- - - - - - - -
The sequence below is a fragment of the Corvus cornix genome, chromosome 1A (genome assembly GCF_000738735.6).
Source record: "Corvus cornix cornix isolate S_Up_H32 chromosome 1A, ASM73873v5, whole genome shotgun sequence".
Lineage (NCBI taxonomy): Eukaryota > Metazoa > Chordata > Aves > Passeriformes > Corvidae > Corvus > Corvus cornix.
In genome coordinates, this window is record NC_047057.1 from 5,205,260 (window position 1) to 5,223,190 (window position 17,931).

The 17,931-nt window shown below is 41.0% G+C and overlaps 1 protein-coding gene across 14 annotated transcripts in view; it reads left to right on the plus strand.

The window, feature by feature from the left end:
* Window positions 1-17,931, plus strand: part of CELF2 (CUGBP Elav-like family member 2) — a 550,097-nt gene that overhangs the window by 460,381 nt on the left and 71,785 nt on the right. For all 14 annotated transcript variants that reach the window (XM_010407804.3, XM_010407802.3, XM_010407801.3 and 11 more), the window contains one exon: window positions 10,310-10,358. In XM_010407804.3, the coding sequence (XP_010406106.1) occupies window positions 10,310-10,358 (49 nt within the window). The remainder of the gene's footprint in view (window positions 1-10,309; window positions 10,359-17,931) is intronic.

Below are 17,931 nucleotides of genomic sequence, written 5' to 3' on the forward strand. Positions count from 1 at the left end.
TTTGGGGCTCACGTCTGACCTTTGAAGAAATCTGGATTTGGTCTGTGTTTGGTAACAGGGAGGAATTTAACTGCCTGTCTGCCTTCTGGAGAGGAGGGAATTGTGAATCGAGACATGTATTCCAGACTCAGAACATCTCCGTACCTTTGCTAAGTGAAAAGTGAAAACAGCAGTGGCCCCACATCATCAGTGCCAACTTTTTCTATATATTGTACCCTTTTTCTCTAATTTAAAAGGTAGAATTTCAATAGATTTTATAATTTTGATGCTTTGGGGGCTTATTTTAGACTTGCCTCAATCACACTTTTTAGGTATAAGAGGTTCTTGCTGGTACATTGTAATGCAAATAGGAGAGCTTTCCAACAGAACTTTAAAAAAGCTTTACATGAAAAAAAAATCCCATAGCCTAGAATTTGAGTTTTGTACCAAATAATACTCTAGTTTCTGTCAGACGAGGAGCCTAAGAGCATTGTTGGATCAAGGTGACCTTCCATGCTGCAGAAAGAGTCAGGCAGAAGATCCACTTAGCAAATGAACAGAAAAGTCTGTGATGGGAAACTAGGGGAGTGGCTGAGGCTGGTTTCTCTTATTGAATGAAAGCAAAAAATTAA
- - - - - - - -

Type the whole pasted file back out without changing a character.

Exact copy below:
The sequence below is a fragment of the Corvus cornix genome, chromosome 1A (genome assembly GCF_000738735.6).
Source record: "Corvus cornix cornix isolate S_Up_H32 chromosome 1A, ASM73873v5, whole genome shotgun sequence".
Lineage (NCBI taxonomy): Eukaryota > Metazoa > Chordata > Aves > Passeriformes > Corvidae > Corvus > Corvus cornix.
In genome coordinates, this window is record NC_047057.1 from 5,205,260 (window position 1) to 5,223,190 (window position 17,931).

The 17,931-nt window shown below is 41.0% G+C and overlaps 1 protein-coding gene across 14 annotated transcripts in view; it reads left to right on the plus strand.

The window, feature by feature from the left end:
* Window positions 1-17,931, plus strand: part of CELF2 (CUGBP Elav-like family member 2) — a 550,097-nt gene that overhangs the window by 460,381 nt on the left and 71,785 nt on the right. For all 14 annotated transcript variants that reach the window (XM_010407804.3, XM_010407802.3, XM_010407801.3 and 11 more), the window contains one exon: window positions 10,310-10,358. In XM_010407804.3, the coding sequence (XP_010406106.1) occupies window positions 10,310-10,358 (49 nt within the window). The remainder of the gene's footprint in view (window positions 1-10,309; window positions 10,359-17,931) is intronic.

Below are 17,931 nucleotides of genomic sequence, written 5' to 3' on the forward strand. Positions count from 1 at the left end.
TTTGGGGCTCACGTCTGACCTTTGAAGAAATCTGGATTTGGTCTGTGTTTGGTAACAGGGAGGAATTTAACTGCCTGTCTGCCTTCTGGAGAGGAGGGAATTGTGAATCGAGACATGTATTCCAGACTCAGAACATCTCCGTACCTTTGCTAAGTGAAAAGTGAAAACAGCAGTGGCCCCACATCATCAGTGCCAACTTTTTCTATATATTGTACCCTTTTTCTCTAATTTAAAAGGTAGAATTTCAATAGATTTTATAATTTTGATGCTTTGGGGGCTTATTTTAGACTTGCCTCAATCACACTTTTTAGGTATAAGAGGTTCTTGCTGGTACATTGTAATGCAAATAGGAGAGCTTTCCAACAGAACTTTAAAAAAGCTTTACATGAAAAAAAAATCCCATAGCCTAGAATTTGAGTTTTGTACCAAATAATACTCTAGTTTCTGTCAGACGAGGAGCCTAAGAGCATTGTTGGATCAAGGTGACCTTCCATGCTGCAGAAAGAGTCAGGCAGAAGATCCACTTAGCAAATGAACAGAAAAGTCTGTGATGGGAAACTAGGGGAGTGGCTGAGGCTGGTTTCTCTTATTGAATGAAAGCAAAAAATTAA